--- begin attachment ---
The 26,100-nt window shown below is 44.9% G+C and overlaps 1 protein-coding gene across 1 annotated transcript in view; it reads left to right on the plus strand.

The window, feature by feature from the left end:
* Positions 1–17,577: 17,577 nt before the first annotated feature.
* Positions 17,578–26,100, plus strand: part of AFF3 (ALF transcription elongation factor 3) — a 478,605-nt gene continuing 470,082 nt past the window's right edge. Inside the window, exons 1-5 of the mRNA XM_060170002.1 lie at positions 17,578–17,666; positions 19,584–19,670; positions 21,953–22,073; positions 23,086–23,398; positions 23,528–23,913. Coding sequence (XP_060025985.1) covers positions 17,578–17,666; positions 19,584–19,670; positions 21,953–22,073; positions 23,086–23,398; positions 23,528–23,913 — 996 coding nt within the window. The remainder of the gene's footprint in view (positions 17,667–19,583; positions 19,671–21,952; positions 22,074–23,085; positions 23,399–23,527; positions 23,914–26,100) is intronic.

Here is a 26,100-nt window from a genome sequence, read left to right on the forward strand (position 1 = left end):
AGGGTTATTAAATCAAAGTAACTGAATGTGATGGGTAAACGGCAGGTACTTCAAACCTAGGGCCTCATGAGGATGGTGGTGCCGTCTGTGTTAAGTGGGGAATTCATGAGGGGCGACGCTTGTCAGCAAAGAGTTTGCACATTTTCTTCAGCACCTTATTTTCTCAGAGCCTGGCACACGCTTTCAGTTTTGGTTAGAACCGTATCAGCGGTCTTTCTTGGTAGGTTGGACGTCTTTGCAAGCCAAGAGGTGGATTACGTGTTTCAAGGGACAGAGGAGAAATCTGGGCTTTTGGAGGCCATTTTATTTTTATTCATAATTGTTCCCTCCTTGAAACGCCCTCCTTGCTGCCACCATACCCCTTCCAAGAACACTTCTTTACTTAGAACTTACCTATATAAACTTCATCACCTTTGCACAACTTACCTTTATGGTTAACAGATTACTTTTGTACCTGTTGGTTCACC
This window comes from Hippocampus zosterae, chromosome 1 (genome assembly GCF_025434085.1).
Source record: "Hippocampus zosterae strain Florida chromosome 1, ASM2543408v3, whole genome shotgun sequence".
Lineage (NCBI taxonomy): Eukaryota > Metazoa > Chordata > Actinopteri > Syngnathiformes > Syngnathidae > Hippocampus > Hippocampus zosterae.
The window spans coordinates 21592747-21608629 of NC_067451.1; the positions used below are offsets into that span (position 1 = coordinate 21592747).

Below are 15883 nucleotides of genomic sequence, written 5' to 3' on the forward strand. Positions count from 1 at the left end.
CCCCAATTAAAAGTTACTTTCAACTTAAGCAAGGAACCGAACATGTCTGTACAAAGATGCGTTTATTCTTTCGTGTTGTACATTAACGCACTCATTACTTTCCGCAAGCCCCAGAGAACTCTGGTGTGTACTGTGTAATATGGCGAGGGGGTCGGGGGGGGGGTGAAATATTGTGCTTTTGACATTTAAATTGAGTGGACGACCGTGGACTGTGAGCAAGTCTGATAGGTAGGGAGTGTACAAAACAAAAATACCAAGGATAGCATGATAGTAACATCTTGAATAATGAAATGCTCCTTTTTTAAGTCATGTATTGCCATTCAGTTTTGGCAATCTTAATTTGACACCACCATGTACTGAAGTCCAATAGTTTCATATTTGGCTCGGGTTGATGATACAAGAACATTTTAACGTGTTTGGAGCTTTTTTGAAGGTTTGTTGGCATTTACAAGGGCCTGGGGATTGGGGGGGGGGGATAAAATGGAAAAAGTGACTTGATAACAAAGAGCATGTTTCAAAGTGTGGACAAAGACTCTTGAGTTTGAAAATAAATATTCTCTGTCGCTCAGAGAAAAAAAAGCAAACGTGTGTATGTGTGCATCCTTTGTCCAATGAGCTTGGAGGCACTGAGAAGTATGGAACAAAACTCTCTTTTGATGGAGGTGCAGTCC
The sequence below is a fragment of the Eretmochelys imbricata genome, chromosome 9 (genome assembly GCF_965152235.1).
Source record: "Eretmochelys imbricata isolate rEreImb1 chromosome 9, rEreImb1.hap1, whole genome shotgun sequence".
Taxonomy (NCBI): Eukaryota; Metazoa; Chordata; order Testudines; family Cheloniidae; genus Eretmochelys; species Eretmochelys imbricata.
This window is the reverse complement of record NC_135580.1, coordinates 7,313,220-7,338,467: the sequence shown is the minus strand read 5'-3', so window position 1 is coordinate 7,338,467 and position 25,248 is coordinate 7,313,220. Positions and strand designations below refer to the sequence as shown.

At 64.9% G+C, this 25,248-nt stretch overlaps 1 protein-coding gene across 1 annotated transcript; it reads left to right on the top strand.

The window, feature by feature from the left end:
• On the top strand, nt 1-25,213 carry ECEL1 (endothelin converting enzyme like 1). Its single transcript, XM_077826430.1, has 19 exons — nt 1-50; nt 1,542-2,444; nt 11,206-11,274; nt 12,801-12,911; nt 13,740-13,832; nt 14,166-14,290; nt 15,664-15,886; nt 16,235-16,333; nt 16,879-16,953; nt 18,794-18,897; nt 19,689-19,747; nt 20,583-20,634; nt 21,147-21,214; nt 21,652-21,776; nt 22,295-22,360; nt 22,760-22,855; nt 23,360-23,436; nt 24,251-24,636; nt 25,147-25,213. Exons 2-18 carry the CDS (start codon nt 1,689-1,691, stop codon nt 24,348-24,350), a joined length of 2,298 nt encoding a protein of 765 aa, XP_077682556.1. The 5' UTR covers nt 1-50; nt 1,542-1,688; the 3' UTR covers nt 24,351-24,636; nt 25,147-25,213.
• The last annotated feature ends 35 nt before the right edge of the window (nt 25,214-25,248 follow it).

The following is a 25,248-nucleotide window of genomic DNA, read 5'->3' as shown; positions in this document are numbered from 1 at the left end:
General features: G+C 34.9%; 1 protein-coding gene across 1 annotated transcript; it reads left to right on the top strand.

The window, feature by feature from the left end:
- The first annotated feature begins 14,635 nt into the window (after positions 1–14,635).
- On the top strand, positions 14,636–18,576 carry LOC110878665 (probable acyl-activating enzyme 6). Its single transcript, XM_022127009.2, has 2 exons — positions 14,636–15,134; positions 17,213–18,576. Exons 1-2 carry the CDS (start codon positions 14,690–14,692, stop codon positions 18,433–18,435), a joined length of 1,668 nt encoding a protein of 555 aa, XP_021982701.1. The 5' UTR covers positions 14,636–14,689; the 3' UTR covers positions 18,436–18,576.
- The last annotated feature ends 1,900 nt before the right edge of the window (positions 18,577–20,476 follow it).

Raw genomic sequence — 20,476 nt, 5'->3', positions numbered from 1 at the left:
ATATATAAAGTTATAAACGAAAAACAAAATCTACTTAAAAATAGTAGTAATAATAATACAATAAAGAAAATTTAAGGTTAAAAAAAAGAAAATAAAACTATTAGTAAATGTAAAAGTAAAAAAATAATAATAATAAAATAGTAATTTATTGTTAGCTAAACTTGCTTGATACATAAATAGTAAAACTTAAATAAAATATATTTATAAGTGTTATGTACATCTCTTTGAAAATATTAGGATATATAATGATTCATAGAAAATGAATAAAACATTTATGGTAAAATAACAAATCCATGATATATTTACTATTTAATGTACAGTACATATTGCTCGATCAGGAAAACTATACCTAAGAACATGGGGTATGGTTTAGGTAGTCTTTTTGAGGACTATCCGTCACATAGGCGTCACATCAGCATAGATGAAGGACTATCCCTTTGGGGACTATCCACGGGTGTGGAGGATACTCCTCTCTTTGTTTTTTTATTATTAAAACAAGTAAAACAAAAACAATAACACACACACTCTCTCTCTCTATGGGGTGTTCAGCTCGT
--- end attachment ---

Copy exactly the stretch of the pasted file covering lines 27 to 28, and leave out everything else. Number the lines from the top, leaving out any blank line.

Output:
Raw genomic sequence — 20,476 nt, 5'->3', positions numbered from 1 at the left:
ATATATAAAGTTATAAACGAAAAACAAAATCTACTTAAAAATAGTAGTAATAATAATACAATAAAGAAAATTTAAGGTTAAAAAAAAGAAAATAAAACTATTAGTAAATGTAAAAGTAAAAAAATAATAATAATAAAATAGTAATTTATTGTTAGCTAAACTTGCTTGATACATAAATAGTAAAACTTAAATAAAATATATTTATAAGTGTTATGTACATCTCTTTGAAAATATTAGGATATATAATGATTCATAGAAAATGAATAAAACATTTATGGTAAAATAACAAATCCATGATATATTTACTATTTAATGTACAGTACATATTGCTCGATCAGGAAAACTATACCTAAGAACATGGGGTATGGTTTAGGTAGTCTTTTTGAGGACTATCCGTCACATAGGCGTCACATCAGCATAGATGAAGGACTATCCCTTTGGGGACTATCCACGGGTGTGGAGGATACTCCTCTCTTTGTTTTTTTATTATTAAAACAAGTAAAACAAAAACAATAACACACACACTCTCTCTCTCTATGGGGTGTTCAGCTCGT